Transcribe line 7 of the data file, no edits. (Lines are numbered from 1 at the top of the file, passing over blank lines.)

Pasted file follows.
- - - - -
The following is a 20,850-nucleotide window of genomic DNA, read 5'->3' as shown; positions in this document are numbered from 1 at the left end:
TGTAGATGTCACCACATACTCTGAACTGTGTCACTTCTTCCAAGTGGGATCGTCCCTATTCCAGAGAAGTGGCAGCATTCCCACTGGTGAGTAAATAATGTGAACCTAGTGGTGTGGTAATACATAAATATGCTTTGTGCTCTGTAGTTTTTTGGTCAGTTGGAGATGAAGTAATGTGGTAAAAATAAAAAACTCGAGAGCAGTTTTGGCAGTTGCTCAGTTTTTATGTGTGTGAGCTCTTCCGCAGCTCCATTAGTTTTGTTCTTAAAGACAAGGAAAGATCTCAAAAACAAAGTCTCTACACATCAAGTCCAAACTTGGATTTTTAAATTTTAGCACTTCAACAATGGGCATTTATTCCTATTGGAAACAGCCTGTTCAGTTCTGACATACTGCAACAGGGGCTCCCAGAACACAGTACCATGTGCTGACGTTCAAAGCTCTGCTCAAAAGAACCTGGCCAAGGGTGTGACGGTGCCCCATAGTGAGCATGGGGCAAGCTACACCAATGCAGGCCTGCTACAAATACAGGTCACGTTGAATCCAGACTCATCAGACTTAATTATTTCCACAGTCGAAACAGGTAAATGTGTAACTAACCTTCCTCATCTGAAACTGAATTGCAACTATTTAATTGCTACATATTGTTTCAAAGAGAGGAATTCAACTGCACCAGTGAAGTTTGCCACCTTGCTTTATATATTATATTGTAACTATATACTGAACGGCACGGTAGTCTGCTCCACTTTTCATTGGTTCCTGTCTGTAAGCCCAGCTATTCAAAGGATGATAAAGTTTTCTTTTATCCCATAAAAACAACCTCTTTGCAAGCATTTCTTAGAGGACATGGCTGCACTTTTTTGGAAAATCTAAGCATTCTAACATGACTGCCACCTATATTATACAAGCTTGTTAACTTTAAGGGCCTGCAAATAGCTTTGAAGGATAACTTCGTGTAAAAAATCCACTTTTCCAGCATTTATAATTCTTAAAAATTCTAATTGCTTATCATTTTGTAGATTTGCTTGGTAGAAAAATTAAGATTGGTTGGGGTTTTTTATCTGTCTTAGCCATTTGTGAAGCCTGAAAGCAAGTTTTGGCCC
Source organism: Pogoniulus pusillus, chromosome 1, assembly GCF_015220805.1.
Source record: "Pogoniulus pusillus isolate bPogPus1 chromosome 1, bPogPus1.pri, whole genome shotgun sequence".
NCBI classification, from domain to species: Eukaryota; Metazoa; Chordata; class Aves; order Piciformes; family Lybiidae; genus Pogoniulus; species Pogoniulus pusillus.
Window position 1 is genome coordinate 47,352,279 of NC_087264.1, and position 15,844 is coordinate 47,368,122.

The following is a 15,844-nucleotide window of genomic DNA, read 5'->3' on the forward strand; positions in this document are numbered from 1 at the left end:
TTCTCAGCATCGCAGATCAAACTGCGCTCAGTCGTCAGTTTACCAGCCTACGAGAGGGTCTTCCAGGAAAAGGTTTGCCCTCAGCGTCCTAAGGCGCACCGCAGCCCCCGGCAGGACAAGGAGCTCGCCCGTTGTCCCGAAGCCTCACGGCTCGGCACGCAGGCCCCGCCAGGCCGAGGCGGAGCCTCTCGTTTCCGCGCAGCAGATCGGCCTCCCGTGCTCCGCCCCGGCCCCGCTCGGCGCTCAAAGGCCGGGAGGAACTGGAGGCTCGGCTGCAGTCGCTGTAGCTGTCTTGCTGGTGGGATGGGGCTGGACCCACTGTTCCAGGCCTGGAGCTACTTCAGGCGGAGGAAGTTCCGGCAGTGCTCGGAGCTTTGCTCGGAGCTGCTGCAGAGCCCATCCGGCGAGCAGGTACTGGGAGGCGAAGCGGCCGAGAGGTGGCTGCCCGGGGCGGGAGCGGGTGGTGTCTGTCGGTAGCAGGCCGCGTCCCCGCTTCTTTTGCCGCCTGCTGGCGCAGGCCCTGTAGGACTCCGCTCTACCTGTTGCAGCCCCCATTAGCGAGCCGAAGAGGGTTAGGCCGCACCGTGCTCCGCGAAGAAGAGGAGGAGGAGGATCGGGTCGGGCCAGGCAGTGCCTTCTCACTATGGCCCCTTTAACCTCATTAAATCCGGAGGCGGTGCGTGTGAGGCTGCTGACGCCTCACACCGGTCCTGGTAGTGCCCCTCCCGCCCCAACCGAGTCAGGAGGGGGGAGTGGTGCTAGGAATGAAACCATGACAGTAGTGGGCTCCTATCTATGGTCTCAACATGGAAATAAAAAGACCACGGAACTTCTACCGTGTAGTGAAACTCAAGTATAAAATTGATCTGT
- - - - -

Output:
The following is a 15,844-nucleotide window of genomic DNA, read 5'->3' on the forward strand; positions in this document are numbered from 1 at the left end: